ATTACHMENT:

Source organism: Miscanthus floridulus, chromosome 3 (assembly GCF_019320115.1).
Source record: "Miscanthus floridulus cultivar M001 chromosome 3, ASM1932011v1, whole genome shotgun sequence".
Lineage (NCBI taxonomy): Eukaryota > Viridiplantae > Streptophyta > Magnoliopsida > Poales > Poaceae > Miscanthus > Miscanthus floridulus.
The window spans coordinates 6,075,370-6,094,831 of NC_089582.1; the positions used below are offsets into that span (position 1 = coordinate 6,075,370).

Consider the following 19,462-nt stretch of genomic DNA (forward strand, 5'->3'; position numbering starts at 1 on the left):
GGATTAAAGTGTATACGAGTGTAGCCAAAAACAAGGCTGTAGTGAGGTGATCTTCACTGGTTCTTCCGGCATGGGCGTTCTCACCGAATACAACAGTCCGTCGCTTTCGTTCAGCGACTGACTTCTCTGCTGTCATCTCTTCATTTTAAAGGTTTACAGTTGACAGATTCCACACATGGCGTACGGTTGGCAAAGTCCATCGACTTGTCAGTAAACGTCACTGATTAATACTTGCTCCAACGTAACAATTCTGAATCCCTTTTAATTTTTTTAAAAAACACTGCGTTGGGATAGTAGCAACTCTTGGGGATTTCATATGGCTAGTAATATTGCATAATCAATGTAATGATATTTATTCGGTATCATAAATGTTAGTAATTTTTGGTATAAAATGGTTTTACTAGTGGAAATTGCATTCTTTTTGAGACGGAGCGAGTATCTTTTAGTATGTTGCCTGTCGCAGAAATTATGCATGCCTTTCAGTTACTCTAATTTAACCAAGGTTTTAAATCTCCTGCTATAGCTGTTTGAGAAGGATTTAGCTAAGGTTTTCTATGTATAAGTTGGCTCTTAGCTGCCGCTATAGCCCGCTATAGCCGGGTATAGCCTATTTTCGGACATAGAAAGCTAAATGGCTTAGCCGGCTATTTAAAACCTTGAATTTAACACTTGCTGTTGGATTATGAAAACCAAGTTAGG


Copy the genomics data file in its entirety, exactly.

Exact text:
Source organism: Miscanthus floridulus, chromosome 3 (assembly GCF_019320115.1).
Source record: "Miscanthus floridulus cultivar M001 chromosome 3, ASM1932011v1, whole genome shotgun sequence".
Lineage (NCBI taxonomy): Eukaryota > Viridiplantae > Streptophyta > Magnoliopsida > Poales > Poaceae > Miscanthus > Miscanthus floridulus.
The window spans coordinates 6,075,370-6,094,831 of NC_089582.1; the positions used below are offsets into that span (position 1 = coordinate 6,075,370).

Consider the following 19,462-nt stretch of genomic DNA (forward strand, 5'->3'; position numbering starts at 1 on the left):
GGATTAAAGTGTATACGAGTGTAGCCAAAAACAAGGCTGTAGTGAGGTGATCTTCACTGGTTCTTCCGGCATGGGCGTTCTCACCGAATACAACAGTCCGTCGCTTTCGTTCAGCGACTGACTTCTCTGCTGTCATCTCTTCATTTTAAAGGTTTACAGTTGACAGATTCCACACATGGCGTACGGTTGGCAAAGTCCATCGACTTGTCAGTAAACGTCACTGATTAATACTTGCTCCAACGTAACAATTCTGAATCCCTTTTAATTTTTTTAAAAAACACTGCGTTGGGATAGTAGCAACTCTTGGGGATTTCATATGGCTAGTAATATTGCATAATCAATGTAATGATATTTATTCGGTATCATAAATGTTAGTAATTTTTGGTATAAAATGGTTTTACTAGTGGAAATTGCATTCTTTTTGAGACGGAGCGAGTATCTTTTAGTATGTTGCCTGTCGCAGAAATTATGCATGCCTTTCAGTTACTCTAATTTAACCAAGGTTTTAAATCTCCTGCTATAGCTGTTTGAGAAGGATTTAGCTAAGGTTTTCTATGTATAAGTTGGCTCTTAGCTGCCGCTATAGCCCGCTATAGCCGGGTATAGCCTATTTTCGGACATAGAAAGCTAAATGGCTTAGCCGGCTATTTAAAACCTTGAATTTAACACTTGCTGTTGGATTATGAAAACCAAGTTAGG